By Lisa Dion, LPC, RPT-S

The more therapists I teach, the more aware I become that the concept of regulation or becoming regulated is often misunderstood. Many people think that being regulated means being calm, but that isn’t always the case. From a Synergetic Play Therapy Perspective, regulated means I’m mindful and aware of myself. In a moment of regulation, I can think clearly, I can make a conscious choice, I’m able to notice my breath, I’m able to feel grounded, I can speak clearly and I have an experience of being in my body. I’m connected to myself.

Regulation in the nervous system occurs when we become consciously aware of ourselves. In those moments, we’re aware that we’re separate form whatever is happening. We know that we’re not the anger or sadness. We’re larger than that experience, if only for a brief moment. That moment of awareness empowers us to attach and connect to ourselves. We can therefore be regulated in our anger. We can be regulated in our sadness. We can be regulated in our anxiety.

As an example, let’s say something totally irritates me. My perception of the challenge causes me to become dys-regulated and detach from myself. I end up in a state of hyper-arousal, and I’m not at all connected to myself. I’m feeling consumed by the sensation of irritation inside me. Then I become aware. I notice that I’m talking faster. I notice I’m tapping my fingers, my right leg is moving and my heart rate is picking up. I notice that my body feels activated inside. As the activation intensifies, I get a little dizzy. I start to notice and pay attention to everything I feel and see. As I do, I begin to come back to myself. I’m no longer detached. I can feel the intensity coursing through my body, and I’m aware. I’m having moments of regulation during intensity, and I definitely don’t feel calm. This is the type or regulation we’re trying to teach our child clients. We want them to learn how to reattach to themselves when they become dys-regulated so that they can manage the intensity that occurs inside them.

Regulation on a Continuum

You may have a brief moment of regulation or you may have many moments of regulation that add up to a state of regulation, in which you may feel calm. In the example I just gave, I was having moments of regulation. I mention this because it’s important that as play therapists we understand that becoming calm is neither the goal nor the point of learning how to facilitate aggressive play in the playroom. The point is to learn how to manage the energy of our dys-regulated states and to teach children how to do the same. Understanding this is key to doing this work. If your goal is to stop the energy because you want the energy to calm down, you will inadvertently shut the child’s process down or contain the child in a way that may encourage the energy to remain stuck or spinning within the child rather than being integrated.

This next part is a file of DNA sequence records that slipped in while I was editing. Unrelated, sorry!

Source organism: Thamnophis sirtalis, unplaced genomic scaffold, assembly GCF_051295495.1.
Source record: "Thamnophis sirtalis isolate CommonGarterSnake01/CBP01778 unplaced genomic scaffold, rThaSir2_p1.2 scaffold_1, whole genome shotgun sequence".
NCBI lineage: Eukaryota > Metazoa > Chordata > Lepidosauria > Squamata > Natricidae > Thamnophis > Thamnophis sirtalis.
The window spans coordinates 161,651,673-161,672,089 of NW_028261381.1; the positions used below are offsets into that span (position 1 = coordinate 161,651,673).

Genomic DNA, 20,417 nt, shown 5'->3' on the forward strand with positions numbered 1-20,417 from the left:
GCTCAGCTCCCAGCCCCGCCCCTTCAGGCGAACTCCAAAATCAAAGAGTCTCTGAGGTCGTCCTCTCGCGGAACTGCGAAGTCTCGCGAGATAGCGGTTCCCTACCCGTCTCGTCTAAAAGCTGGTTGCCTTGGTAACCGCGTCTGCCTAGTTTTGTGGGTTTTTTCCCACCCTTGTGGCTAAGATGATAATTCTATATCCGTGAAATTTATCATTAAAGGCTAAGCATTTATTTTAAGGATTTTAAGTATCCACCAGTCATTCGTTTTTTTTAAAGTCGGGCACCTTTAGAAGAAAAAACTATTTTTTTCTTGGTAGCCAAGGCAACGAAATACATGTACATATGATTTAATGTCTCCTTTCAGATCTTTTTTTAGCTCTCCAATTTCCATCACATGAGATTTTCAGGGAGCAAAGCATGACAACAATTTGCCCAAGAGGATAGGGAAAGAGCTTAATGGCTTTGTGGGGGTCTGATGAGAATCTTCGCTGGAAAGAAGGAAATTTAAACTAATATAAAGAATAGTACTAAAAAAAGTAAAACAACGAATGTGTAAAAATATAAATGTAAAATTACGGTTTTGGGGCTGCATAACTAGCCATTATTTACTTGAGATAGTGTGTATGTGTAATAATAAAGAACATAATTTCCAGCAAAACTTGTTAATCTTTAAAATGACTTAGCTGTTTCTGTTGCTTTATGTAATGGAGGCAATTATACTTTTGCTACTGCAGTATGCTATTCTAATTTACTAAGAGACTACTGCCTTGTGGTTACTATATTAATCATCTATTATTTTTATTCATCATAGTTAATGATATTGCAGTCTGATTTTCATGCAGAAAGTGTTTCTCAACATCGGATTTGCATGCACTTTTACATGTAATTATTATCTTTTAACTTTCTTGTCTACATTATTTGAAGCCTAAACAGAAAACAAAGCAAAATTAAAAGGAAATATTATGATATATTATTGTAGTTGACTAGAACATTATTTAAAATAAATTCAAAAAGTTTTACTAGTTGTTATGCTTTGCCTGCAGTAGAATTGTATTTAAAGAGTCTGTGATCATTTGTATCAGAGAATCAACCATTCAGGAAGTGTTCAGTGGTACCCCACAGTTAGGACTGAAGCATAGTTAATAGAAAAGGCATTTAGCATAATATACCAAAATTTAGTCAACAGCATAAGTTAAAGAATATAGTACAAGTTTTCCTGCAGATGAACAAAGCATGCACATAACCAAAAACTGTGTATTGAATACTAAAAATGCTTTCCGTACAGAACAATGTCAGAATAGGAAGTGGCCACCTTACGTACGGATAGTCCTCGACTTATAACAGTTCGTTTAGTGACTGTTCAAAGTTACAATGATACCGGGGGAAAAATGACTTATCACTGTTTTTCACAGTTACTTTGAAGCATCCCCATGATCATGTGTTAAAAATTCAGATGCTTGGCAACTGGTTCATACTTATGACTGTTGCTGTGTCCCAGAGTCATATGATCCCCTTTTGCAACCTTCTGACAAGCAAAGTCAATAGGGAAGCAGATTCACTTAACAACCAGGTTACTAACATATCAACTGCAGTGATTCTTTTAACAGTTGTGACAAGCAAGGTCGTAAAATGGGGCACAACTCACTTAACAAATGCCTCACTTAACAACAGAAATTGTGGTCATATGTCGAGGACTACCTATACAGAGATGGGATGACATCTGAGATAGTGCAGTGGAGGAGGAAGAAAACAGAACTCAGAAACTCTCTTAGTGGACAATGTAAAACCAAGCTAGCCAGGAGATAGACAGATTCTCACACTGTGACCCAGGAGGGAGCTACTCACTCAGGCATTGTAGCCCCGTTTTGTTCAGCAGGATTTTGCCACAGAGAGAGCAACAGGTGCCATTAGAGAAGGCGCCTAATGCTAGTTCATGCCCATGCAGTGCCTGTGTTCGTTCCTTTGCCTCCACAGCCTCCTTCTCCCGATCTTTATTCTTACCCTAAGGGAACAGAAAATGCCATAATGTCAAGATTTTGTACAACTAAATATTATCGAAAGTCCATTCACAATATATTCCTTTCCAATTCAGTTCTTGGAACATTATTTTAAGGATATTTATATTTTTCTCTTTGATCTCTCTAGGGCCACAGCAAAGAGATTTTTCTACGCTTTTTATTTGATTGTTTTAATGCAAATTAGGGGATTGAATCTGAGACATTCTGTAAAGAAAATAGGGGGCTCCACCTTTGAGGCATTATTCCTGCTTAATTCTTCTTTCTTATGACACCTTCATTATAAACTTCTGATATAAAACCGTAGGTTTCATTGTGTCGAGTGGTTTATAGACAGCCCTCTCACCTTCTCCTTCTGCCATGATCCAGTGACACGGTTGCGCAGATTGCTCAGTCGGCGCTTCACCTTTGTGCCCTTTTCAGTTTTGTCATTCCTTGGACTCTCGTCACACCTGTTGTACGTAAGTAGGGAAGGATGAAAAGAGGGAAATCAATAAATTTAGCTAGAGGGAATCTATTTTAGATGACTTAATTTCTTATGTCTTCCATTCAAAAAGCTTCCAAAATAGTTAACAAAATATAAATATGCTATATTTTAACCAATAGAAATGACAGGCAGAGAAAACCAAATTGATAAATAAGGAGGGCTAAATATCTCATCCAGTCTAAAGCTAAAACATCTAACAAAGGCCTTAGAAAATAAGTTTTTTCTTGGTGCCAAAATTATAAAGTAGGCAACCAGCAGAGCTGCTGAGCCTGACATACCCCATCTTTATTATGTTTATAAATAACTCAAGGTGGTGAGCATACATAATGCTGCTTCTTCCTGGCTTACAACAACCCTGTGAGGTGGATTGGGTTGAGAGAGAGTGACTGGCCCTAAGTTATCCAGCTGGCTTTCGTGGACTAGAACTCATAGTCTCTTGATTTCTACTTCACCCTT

We regulate to move toward the intensity, not to get out of it.

Rather than stopping the energy in the playroom, let’s teach our clients how to regulate through the intensity by teaching them to become mindful of their experience. This allows them to move toward their experience instead of running away from it, which can escalate the symptoms. It’s through self-awareness that the energy in the aggressive and death play will begin to integrate, and over time the child will naturally arrive at a state of regulation.

It’s not practical to think a child will never be angry again, never want to hit a friend again or never talk back to an adult again. There will probably also be times when they want to run and hide and put their head under the covers and never come out again. What is practical and possible is teaching kids how to stay connected to themselves when they’re faced with challenges. This is what facilitating aggressive and death play is all about. We want to help children stay connected to themselves during the intensity of their hyper- and hypo-aroused states so they can integrate the energy and become self aware. We want to teach them that they can feel it and notice it without being consumed by it.

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